It's a testament to my style of leadership, to take a problem head on, identify a coalition that is broadly diverse intentionally and get to work… The idea of criminalizing or shaming anyone for any reason is not part of how I work. I think we can be humane, compassionate, bring dignity and devise a system that may take five or 10 years to help someone find their stability. But it's worth it because the cost to not acting—to the person's life, first and foremost, but the cost to society of the revolving door, incarceration and drug addiction—it's not something I can live with.
I am deeply moved to make changes across a whole host of needs. And you know, I am so excited. People say, 'Aren't you tired?' or 'Haven't you done enough?' and my answer is, 'The work has just begun.' The fact that I am healthy in mind, in body and able and inspired, now I have a real duty to act and make the next 20 years really matter.
The state Republican Party and some local press paid a lot of attention to a specific job you did 40 years ago. Do you feel like that was an effort to make you feel shame about being gay or being HIV positive?
I respect all leadership. The decisions and actions that the Republican Party took were necessary to them. They felt that they needed to do whatever they needed to do. I was and always will be prepared to be a truth teller. Truth matters. Leadership matters and a history of actual service matters. And it clearly showed. My voting percentages were huge, given the challenges. And I believe that, and this is without ego, that the public will see my capacity for leadership moving forward and that I will engage as many naysayers with my work and my example—not my words but with my actions. I don't hold any animosity toward anybody who attacked me. I hope to win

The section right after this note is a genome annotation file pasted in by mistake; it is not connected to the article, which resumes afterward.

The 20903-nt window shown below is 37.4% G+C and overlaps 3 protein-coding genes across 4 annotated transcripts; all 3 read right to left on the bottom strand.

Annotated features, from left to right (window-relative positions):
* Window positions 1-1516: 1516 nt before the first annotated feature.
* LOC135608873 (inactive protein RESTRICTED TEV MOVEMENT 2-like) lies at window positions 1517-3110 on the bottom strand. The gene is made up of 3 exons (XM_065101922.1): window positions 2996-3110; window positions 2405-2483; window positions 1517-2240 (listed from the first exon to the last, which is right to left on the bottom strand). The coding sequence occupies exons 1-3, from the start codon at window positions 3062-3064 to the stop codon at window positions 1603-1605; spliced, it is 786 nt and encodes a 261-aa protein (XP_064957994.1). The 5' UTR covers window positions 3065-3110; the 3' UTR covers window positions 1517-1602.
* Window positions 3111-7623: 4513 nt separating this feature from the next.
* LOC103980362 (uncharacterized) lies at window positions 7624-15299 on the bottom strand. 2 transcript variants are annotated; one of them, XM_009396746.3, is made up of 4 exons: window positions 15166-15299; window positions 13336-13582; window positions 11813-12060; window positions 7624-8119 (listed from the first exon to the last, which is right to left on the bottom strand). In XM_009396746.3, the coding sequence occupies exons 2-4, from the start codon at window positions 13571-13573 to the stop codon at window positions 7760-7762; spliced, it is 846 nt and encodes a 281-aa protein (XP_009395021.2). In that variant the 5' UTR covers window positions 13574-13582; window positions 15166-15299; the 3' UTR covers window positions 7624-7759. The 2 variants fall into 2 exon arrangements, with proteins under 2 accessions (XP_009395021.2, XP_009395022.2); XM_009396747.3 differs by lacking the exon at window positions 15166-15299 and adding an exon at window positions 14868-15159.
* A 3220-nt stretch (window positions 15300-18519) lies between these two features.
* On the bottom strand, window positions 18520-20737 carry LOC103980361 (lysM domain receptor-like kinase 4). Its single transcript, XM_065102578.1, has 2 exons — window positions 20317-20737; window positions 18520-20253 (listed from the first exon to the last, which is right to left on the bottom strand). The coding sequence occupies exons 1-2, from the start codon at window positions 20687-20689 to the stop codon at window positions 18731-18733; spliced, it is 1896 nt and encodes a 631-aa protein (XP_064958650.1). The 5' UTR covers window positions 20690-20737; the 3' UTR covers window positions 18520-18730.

In short, I am thrilled the way it played out. The timing couldn't have been better. It was difficult, but it freed me. It allowed me to find healing and any time a person tells the truth, they are fortified and ready to do even more work, and that is how I feel right now. It's a blessing, really.
You posted on Facebook three days after the election about wanting to build bridges. What can you do, what can New Mexico do, to heal divisions and connect to one another?
I believe that at the end of the day, if we pose the right questions in the right way, without the noise of partisan wedge issues and all this sort of old corrosive material, if you will, and focus on what matters, then we have more in common than we do not. I just cannot imagine that any human doesn't want a safer world, doesn't want optimal health, doesn't want an economy that allows for everybody to be fulfilled. The whole notion of taking care of your neighbor, that cuts across any set of values as truth and I think that is how I was able to develop a coalition for the homeless shelter. Guys, this is not about any one faith or denomination or somebody is better or somebody is worse. We have work to do and if you want to join, please: Let's link arms and let's get this show on the road. It is really a no-nonsense approach to humanity and the needs that face us.
I'm a proud Democrat, but at the end of the day I'm a humanist and we must find ways to focus our work and make it the most meaningful that we can.